How a Writing Tool Can Help You Write Better

Today’s post is by Hayley Milliman.

I started writing when I was seven years old. My first stories were ghost stories, carefully crafted and meticulously printed in small three-ring binders.

As I grew up and moved on to different topics, my love for writing grew too. What didn’t come along, however, was a desire to make sure my writing was perfect.

In many ways, I’m the ultimate pantser. In my ideal world, I spend all day waiting for inspiration to strike, and when it finally does, I write and I write until my fingers bleed. Then, I send off the work, without so much as a single reread.

Of course, writing this way isn’t practical, and it’s certainly not going to get you very far if you’re hoping to actually earn money from your work. As I’ve matured into a professional writer, I’ve had to build a process and structure for myself that ensures my work is not only inspired but technically correct and enjoyable to read. Part of that process includes making use of something I swore I’d never use: an editing tool.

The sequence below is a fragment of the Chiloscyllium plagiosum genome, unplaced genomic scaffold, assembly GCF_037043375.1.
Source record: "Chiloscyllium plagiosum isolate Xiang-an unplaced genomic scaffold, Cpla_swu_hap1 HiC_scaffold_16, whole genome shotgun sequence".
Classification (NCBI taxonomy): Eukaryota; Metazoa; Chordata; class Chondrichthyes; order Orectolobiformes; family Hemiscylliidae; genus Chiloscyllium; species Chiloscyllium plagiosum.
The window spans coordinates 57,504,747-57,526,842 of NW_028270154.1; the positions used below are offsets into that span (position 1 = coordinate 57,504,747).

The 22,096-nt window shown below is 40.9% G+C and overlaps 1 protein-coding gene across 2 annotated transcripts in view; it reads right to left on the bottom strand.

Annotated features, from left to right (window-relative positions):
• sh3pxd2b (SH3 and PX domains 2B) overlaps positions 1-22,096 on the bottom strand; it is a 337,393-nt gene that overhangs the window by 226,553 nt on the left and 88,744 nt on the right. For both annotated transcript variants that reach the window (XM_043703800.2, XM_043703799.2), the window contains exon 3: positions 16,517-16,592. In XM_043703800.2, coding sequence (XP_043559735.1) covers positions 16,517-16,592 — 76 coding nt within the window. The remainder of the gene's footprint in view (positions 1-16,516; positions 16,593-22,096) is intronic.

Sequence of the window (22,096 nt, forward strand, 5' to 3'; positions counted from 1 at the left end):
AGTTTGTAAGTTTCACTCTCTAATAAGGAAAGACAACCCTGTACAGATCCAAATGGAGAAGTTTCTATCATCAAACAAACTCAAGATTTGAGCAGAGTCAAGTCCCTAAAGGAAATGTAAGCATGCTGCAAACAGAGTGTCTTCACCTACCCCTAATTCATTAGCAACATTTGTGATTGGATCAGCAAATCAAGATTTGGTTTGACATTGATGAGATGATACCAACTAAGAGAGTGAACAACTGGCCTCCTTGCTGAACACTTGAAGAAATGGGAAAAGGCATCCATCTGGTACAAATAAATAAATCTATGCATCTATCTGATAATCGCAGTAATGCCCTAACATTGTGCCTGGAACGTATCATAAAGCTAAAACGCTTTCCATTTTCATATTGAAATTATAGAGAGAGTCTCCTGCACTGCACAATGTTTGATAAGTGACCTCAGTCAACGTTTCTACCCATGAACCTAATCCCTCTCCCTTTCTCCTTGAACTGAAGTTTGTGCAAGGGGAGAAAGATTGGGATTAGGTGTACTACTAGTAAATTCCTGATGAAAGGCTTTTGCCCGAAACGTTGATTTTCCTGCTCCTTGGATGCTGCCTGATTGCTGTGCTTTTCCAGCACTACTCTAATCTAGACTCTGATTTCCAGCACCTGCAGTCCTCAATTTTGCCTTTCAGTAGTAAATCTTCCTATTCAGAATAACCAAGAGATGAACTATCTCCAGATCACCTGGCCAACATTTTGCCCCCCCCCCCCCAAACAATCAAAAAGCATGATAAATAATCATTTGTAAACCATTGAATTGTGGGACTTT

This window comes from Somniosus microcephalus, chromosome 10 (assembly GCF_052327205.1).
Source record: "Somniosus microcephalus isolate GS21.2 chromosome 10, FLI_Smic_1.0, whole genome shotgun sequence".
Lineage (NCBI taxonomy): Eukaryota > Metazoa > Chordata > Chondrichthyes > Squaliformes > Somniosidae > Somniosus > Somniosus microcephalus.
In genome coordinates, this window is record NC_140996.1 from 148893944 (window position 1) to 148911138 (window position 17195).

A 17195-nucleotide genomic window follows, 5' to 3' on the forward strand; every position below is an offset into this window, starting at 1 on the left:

An editing tool is like the plague to a pantser like me. For years, the last thing I wanted to do was go sentence by sentence through my own work, looking for missed commas or clunky turns of phrase.

But investing in an editing tool has truly changed and improved my writing. Now, I don’t go a day without using mine, whether on my WIP novel, my emails, or even this blog post.

Here are three reasons.

1: It Makes My Writing Stronger and More Concise

I use an editing tool called ProWritingAid, which employs state-of-the-art computer algorithms to analyze my work and point out places for improvements. ProWritingAid does this by comparing my work to the work of hundreds of thousands of other writers, so it’s not just catching my missed end punctuation but also assessing things such as sentence length and redundancy.

Since I began using ProWritingAid, my work has gotten much stronger and more concise. My writing is, without a doubt, better. I’ve been able to eliminate filler glue words such as “that” or “if” from my work—meaning I can get to the point quicker and more compellingly. I have learned to vary my word choice and language so my writing is more enjoyable to read.